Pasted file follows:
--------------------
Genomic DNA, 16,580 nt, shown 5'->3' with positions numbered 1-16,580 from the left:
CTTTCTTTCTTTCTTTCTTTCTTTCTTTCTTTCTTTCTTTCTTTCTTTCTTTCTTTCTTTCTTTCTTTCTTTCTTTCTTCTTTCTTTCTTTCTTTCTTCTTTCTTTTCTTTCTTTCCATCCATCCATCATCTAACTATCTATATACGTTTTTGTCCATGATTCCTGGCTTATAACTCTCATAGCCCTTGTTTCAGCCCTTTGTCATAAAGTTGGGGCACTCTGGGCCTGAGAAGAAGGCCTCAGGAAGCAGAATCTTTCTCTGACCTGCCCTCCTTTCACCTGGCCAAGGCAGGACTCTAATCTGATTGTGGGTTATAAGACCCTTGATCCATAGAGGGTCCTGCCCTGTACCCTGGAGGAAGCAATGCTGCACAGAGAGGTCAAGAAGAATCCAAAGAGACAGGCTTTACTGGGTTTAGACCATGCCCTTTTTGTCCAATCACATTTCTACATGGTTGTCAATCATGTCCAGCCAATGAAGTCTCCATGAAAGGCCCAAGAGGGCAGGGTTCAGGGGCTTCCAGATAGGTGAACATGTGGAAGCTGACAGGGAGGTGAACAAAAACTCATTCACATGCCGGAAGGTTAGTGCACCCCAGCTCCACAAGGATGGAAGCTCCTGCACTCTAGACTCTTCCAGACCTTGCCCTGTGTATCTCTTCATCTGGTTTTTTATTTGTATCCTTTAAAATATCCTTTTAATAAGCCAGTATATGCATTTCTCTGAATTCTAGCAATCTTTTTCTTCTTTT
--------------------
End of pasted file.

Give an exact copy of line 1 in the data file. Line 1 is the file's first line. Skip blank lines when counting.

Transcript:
Genomic DNA, 16,580 nt, shown 5'->3' with positions numbered 1-16,580 from the left: